"Logically, I know the answer, take small steps. I'll feel better if I'm active and eating well. But I am still sitting here...and I don't know who I am anymore.

That IS a bulk of the answer, but it is how to motivate you to get there that you need, and this is where the Psychological help can be a big benefit. Sometimes Therapists do motivational therapy to get a person to a place where they can start to help themselves. At the same time perhaps they could teach you some relaxation techniques which could help to reduce the headaches as well.

You mention "...and most of the time outside work I spend in bed or on th couch.play games on my tablet or watch tv shows."

This wouldn't exactly help with your migraines. I think you would benefit from reducing that time and finding some alternatives to fill in some of the gaps. Perhaps you might be able to go for a couple small walks?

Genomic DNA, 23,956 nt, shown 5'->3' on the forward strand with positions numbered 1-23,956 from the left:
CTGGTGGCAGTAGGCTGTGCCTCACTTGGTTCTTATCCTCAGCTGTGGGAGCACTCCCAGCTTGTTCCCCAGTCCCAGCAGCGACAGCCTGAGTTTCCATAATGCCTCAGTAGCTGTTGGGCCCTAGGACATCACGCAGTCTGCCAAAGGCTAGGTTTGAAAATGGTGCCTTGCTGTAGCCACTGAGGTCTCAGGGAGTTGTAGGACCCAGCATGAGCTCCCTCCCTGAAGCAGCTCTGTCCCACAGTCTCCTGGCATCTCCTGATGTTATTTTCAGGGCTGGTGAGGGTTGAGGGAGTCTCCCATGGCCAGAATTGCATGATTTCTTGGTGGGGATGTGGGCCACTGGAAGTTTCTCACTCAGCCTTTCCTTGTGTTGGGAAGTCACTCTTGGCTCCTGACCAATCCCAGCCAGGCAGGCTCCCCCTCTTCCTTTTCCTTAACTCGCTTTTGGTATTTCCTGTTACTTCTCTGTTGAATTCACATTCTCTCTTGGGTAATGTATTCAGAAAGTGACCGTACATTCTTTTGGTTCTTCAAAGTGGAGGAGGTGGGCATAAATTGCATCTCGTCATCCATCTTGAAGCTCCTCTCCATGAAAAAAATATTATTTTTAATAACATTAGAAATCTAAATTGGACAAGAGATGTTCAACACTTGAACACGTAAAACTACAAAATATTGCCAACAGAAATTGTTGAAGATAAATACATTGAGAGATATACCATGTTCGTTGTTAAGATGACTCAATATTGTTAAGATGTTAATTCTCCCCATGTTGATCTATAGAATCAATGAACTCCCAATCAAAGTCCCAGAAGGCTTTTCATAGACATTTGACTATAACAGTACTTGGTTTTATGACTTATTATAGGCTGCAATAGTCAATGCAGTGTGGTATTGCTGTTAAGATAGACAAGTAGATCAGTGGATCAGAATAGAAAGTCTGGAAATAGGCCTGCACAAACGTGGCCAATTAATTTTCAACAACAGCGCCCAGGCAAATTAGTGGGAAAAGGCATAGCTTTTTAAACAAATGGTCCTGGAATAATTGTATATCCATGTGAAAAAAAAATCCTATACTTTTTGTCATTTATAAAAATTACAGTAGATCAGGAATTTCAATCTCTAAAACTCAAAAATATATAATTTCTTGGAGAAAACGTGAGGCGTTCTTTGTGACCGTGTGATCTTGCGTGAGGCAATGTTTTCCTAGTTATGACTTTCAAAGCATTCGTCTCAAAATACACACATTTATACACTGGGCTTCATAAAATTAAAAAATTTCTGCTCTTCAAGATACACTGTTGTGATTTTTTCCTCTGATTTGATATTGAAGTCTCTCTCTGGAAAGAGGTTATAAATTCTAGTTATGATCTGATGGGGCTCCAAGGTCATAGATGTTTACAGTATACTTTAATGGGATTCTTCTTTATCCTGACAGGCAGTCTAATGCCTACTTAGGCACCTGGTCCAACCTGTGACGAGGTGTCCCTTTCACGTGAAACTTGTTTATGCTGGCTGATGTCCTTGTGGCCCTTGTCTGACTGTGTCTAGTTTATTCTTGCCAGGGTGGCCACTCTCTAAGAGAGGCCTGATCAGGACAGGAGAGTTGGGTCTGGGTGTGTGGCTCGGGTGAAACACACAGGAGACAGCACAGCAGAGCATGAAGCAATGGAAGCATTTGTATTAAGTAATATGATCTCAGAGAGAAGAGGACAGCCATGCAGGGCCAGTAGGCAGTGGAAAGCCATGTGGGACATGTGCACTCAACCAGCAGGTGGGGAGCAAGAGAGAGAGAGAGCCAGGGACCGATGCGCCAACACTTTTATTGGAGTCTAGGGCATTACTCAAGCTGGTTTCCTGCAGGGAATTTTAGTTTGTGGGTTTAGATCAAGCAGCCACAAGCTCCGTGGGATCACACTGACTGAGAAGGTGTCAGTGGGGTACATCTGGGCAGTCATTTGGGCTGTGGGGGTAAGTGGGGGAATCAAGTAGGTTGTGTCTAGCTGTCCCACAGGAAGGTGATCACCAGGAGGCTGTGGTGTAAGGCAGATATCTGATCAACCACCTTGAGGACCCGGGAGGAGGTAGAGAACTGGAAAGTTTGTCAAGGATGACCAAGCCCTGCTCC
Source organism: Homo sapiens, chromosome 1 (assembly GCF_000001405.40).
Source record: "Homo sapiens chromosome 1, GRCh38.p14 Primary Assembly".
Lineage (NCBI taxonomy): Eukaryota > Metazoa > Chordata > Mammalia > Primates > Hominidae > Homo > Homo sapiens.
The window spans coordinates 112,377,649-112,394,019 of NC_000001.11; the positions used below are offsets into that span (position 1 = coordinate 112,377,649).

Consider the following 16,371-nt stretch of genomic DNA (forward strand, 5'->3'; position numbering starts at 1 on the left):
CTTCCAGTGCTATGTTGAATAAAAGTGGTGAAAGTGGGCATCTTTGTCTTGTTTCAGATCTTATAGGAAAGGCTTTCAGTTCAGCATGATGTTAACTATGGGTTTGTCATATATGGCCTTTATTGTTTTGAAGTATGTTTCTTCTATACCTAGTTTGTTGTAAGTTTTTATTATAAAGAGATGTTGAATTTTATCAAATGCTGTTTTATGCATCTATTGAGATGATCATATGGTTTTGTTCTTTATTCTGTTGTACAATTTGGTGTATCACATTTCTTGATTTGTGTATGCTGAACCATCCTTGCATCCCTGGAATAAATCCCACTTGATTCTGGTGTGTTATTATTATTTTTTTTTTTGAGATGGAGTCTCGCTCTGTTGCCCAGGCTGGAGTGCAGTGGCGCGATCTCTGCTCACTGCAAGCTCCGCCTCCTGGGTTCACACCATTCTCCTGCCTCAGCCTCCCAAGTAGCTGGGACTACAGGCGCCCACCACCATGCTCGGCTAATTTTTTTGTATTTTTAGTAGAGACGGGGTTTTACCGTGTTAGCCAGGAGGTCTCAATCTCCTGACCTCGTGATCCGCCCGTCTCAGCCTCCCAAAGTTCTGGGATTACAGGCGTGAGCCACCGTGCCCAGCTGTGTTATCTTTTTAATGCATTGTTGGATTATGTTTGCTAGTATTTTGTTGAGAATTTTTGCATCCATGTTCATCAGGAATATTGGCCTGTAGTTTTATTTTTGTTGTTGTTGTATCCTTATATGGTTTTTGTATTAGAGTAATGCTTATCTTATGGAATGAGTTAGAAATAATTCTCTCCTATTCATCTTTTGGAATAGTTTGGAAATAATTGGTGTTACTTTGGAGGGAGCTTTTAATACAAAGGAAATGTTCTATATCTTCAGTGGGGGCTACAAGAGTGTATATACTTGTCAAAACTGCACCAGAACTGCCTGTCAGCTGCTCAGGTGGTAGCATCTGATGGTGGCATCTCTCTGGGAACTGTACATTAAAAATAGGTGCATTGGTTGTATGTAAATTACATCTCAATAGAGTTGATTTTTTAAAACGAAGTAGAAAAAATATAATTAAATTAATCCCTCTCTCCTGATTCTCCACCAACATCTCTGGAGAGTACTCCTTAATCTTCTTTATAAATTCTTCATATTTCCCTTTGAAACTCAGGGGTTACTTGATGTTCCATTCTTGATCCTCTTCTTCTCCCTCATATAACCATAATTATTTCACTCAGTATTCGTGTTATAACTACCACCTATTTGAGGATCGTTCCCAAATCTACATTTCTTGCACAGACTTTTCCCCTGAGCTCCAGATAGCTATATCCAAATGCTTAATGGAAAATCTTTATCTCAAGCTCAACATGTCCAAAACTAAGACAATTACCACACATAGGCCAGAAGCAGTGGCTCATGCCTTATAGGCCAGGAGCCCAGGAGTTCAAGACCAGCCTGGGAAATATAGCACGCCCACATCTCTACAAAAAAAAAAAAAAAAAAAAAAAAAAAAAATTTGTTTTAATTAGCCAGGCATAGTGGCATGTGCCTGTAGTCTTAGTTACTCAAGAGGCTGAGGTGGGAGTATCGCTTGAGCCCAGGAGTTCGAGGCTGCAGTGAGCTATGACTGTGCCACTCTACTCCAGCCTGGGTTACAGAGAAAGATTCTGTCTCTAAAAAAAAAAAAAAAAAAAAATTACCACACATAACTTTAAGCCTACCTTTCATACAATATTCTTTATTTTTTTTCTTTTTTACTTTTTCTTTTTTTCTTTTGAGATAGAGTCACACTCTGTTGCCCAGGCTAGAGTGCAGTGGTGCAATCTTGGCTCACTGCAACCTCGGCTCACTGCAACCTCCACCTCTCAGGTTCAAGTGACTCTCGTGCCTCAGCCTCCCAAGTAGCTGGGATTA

Good luck,
Kris


Co-Moderator Dealing with Depression
www.sparkpeople.com/myspark/groups_i
ndividual.asp?gid=953


Team Leader Essential Tremors :-) (Benign and Familial) www.sparkpeople.com/myspark/groups_i
ndividual.asp?gid=30225


Co-Leader Crohn's Can't Stop Me
www.sparkpeople.com/myspark/groups_i
ndividual.asp?gid=17464


I am not a Dr - please check with your qualified Health Professional for a diagnosis and treatment plan


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MARIA11X's Photo MARIA11X Posts: 546
7/31/17 7:41 P

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Hi Kendrastic,

I suffer from migraines also, due to a traumatic brain injury I had almost 10 years ago. after falling out of a vehicle (It's hard to imagine that it was that long ago, and also the realization that one moment in time can suddenly change a person's life).